You’re in the kitchen cooking dinner with your little one coloring at the table nearby. You’re both chatting away as the radio plays softly in the background. One song ends and fades into the next, which happens to be your recent favorite.
Down goes your stirring spoon and up goes the volume on the radio as you pull your child to his or her feet. It’s time to dance.
Everyone appreciates the bonding time that music can bring. The benefits of music for you and your children are enormous- from the joy of dancing around the kitchen, to the peacefulness of a melody that helps concentration, to a favorite song on the radio that kick-starts a karaoke session in the car.
Not only can music build happy memories, but also it helps children learn and grow—both intellectually and socially.

Why learn music?

Music is one of the most common ‘languages’ around the world. People of all nationalities listen to, play, learn, and teach music and a variety of instruments.
Most children learn music skills, such as rhythm and melody, starting from pre-school or kindergarten, and continuing at least until secondary school. Many also learn an instrument with lessons outside school.

Did you know: Music is also a great tool for learning languages quickly, with many early language classrooms using music to help new language information ‘stick’ in children’s long term banner 1 (1)

Music Education: Finding the Right Fit for Your Child

Music lessons of any type are beneficial to children in many ways. Singing, learning an instrument, and developing appreciation for different types of music are wonderful for helping children develop.
In all cases, music should be presented in a positive manner, and adults conducting the lessons should remain encouraging and set an appropriate course of instruction. A five year old child will not learn an instrument at the same rate as a ten year old child, and will not be able to spend as much time in practice.

Before embarking on a musical education, it is important to consider many factors:

• The age of the child.
• The individual preferences of the child.
• The child’s abilities and developmental level.
• Access to an instrument in the home.
• The amount of time available to practice the chosen musical art.

Finding the Right Instrument: Individual Preferences

For many young children, singing is a fun and appropriate way to learn music. Many children want to learn an instrument – follow the child’s lead and allow them to learn the instrument that appeals to them.
Finding the right instrument can be more difficult for younger children. As Kalyani cites her experience – “My six year old son was desperate to learn an instrument, but simply couldn’t decide what he would like to play. We read many books about different instruments, and he would simply declare, “I love ALL of them!” After some discussion, we decided to pursue the piano for several reasons: it can be played by a young child, and it helps children coordinate both hands. My son was extremely excited to learn to play!”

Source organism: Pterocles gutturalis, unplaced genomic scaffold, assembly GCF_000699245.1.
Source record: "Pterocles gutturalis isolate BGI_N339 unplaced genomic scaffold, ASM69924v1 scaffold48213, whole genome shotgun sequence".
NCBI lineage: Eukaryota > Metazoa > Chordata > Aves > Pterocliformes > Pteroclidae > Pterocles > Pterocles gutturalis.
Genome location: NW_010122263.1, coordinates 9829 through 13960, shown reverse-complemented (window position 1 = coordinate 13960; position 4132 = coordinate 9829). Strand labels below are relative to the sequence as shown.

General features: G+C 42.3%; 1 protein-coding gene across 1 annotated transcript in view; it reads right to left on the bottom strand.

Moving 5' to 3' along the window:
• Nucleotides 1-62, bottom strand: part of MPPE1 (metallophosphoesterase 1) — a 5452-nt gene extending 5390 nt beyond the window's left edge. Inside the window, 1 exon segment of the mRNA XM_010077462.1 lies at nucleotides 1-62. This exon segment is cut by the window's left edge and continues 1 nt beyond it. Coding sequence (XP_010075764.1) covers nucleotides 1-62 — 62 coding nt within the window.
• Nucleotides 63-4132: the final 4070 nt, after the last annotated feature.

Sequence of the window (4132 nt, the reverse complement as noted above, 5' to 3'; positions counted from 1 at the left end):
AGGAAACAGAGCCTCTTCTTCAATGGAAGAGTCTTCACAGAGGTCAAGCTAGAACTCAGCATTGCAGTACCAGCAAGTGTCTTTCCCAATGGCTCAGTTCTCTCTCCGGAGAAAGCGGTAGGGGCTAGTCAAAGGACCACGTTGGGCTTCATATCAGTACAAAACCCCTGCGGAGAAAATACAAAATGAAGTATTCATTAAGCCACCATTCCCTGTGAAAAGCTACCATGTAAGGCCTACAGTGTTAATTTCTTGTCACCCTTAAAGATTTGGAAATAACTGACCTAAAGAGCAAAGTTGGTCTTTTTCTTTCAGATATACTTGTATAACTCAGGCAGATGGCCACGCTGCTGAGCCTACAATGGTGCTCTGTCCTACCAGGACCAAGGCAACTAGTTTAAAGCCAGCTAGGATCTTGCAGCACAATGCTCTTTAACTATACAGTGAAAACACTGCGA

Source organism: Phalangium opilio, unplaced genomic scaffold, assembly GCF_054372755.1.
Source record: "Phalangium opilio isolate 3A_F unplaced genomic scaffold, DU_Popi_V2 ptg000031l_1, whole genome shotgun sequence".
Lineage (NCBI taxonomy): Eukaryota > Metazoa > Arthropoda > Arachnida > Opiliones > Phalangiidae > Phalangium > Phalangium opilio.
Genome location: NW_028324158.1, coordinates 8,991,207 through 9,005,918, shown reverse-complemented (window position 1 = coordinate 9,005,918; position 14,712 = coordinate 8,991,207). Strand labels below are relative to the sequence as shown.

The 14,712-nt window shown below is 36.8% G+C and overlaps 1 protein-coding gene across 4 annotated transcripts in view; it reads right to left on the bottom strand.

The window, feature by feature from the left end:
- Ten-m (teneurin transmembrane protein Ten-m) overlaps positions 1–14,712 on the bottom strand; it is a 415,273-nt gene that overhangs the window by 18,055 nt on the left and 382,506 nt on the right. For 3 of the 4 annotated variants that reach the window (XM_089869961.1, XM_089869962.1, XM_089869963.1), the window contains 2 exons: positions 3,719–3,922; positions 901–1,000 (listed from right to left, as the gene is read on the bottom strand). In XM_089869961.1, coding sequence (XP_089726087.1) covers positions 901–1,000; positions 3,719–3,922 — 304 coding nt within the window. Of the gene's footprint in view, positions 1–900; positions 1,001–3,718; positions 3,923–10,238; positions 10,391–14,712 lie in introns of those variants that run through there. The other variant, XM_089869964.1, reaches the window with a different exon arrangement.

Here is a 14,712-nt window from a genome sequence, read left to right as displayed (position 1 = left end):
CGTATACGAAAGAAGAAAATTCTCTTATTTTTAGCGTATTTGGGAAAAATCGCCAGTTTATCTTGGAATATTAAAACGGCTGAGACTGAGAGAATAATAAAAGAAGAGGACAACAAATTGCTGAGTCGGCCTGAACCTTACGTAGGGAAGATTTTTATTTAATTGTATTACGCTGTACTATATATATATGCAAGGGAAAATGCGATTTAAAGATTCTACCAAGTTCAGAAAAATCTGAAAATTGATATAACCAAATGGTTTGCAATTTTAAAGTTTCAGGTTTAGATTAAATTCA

Determining the right methodology is important, too. Find a teacher and method that fits your child’s personality, developmental level, and temperament.4

Take A Child’s Ability and Developmental Level Into Consideration

It is highly important to consider a child’s ability and developmental level when deciding on music lessons. Children with fine motor difficulties may get frustrated while trying to learn an instrument that requires finesse, and some children may simply be unable to learn to read music at the age of five. Before starting instrument lessons, ask the following questions about your child:
• Can my child sit for a thirty minute stretch of time?
• Does my child have the coordination and hand strength to be successful at this instrument?
• Does my child have the necessary math skills to learn this instrument?
• Does my child want to learn this instrument?

Making Time for Practice

Learning a musical instrument is not only a financial investment. Time, and a lot of it, is required to learn any instrument. Ensure there is a sufficient amount of time in each day to allow for practices.
Kalyani further reiterates –“In our house, we have a rule that the television cannot be turned on until the piano is practiced and any homework is done. Our son also plays hockey and various other sports throughout the year, so our schedule is fairly full. To keep the number of activities from getting out of hand, we have allow each of our children to have “one sport and one art” at any one time. Our little boy has a lot of initiative and often wants to sign up for every sport or class available, but we limit him to one sport in addition to his piano. He still needs time for free play, and any additional activities would simply be overwhelming.”

All children should be given the opportunity to learn music at some level, and music education should be a positive experience, led by an encouraging music teacher and parents.


Tap your feet… It’s time for music!

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